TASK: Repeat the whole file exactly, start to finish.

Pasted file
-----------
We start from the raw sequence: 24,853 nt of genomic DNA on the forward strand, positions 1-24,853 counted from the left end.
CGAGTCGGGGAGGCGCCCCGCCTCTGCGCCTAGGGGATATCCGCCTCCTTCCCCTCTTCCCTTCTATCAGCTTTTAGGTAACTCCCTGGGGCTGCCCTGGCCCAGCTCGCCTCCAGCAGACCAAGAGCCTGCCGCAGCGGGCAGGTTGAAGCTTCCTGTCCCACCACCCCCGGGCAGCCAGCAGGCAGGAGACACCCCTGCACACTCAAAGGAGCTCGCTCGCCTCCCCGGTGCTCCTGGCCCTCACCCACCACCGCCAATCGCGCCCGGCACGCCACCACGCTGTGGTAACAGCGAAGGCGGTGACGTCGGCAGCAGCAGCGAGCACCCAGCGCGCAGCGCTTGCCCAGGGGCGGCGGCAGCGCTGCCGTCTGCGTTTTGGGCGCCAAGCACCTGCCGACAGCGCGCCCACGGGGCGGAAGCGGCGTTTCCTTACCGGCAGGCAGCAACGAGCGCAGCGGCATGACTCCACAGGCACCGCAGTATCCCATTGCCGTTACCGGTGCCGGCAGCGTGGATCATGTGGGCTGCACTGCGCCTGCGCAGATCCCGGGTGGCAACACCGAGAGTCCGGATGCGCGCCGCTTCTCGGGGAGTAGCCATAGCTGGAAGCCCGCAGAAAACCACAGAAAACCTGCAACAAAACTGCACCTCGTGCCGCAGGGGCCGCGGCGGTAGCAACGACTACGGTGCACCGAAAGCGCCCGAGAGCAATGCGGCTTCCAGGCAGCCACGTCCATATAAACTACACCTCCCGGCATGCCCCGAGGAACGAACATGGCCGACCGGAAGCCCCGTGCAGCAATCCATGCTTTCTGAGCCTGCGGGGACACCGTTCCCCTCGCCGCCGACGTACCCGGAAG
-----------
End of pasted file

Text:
We start from the raw sequence: 24,853 nt of genomic DNA on the forward strand, positions 1-24,853 counted from the left end.
CGAGTCGGGGAGGCGCCCCGCCTCTGCGCCTAGGGGATATCCGCCTCCTTCCCCTCTTCCCTTCTATCAGCTTTTAGGTAACTCCCTGGGGCTGCCCTGGCCCAGCTCGCCTCCAGCAGACCAAGAGCCTGCCGCAGCGGGCAGGTTGAAGCTTCCTGTCCCACCACCCCCGGGCAGCCAGCAGGCAGGAGACACCCCTGCACACTCAAAGGAGCTCGCTCGCCTCCCCGGTGCTCCTGGCCCTCACCCACCACCGCCAATCGCGCCCGGCACGCCACCACGCTGTGGTAACAGCGAAGGCGGTGACGTCGGCAGCAGCAGCGAGCACCCAGCGCGCAGCGCTTGCCCAGGGGCGGCGGCAGCGCTGCCGTCTGCGTTTTGGGCGCCAAGCACCTGCCGACAGCGCGCCCACGGGGCGGAAGCGGCGTTTCCTTACCGGCAGGCAGCAACGAGCGCAGCGGCATGACTCCACAGGCACCGCAGTATCCCATTGCCGTTACCGGTGCCGGCAGCGTGGATCATGTGGGCTGCACTGCGCCTGCGCAGATCCCGGGTGGCAACACCGAGAGTCCGGATGCGCGCCGCTTCTCGGGGAGTAGCCATAGCTGGAAGCCCGCAGAAAACCACAGAAAACCTGCAACAAAACTGCACCTCGTGCCGCAGGGGCCGCGGCGGTAGCAACGACTACGGTGCACCGAAAGCGCCCGAGAGCAATGCGGCTTCCAGGCAGCCACGTCCATATAAACTACACCTCCCGGCATGCCCCGAGGAACGAACATGGCCGACCGGAAGCCCCGTGCAGCAATCCATGCTTTCTGAGCCTGCGGGGACACCGTTCCCCTCGCCGCCGACGTACCCGGAAG